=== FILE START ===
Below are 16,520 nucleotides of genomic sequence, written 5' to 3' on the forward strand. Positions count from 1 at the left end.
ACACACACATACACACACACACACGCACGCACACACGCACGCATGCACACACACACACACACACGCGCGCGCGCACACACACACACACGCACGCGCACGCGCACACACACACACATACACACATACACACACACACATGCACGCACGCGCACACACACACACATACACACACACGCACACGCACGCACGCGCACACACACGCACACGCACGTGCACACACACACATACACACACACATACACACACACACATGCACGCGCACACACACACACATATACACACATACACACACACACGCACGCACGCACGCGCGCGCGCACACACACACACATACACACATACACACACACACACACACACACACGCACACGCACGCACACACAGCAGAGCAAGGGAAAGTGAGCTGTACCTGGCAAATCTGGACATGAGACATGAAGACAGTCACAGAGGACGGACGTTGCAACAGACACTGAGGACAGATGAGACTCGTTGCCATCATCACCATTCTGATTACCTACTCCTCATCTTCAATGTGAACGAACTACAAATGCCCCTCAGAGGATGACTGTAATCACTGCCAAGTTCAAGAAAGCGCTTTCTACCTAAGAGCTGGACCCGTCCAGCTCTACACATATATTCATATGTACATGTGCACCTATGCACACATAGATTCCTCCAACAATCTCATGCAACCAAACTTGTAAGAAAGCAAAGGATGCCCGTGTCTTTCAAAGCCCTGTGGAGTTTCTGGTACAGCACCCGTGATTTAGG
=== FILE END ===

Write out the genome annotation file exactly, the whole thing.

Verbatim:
Below are 16,520 nucleotides of genomic sequence, written 5' to 3' on the forward strand. Positions count from 1 at the left end.
ACACACACATACACACACACACACGCACGCACACACGCACGCATGCACACACACACACACACACGCGCGCGCGCACACACACACACACGCACGCGCACGCGCACACACACACACATACACACATACACACACACACATGCACGCACGCGCACACACACACACATACACACACACGCACACGCACGCACGCGCACACACACGCACACGCACGTGCACACACACACATACACACACACATACACACACACACATGCACGCGCACACACACACACATATACACACATACACACACACACGCACGCACGCACGCGCGCGCGCACACACACACACATACACACATACACACACACACACACACACACACGCACACGCACGCACACACAGCAGAGCAAGGGAAAGTGAGCTGTACCTGGCAAATCTGGACATGAGACATGAAGACAGTCACAGAGGACGGACGTTGCAACAGACACTGAGGACAGATGAGACTCGTTGCCATCATCACCATTCTGATTACCTACTCCTCATCTTCAATGTGAACGAACTACAAATGCCCCTCAGAGGATGACTGTAATCACTGCCAAGTTCAAGAAAGCGCTTTCTACCTAAGAGCTGGACCCGTCCAGCTCTACACATATATTCATATGTACATGTGCACCTATGCACACATAGATTCCTCCAACAATCTCATGCAACCAAACTTGTAAGAAAGCAAAGGATGCCCGTGTCTTTCAAAGCCCTGTGGAGTTTCTGGTACAGCACCCGTGATTTAGG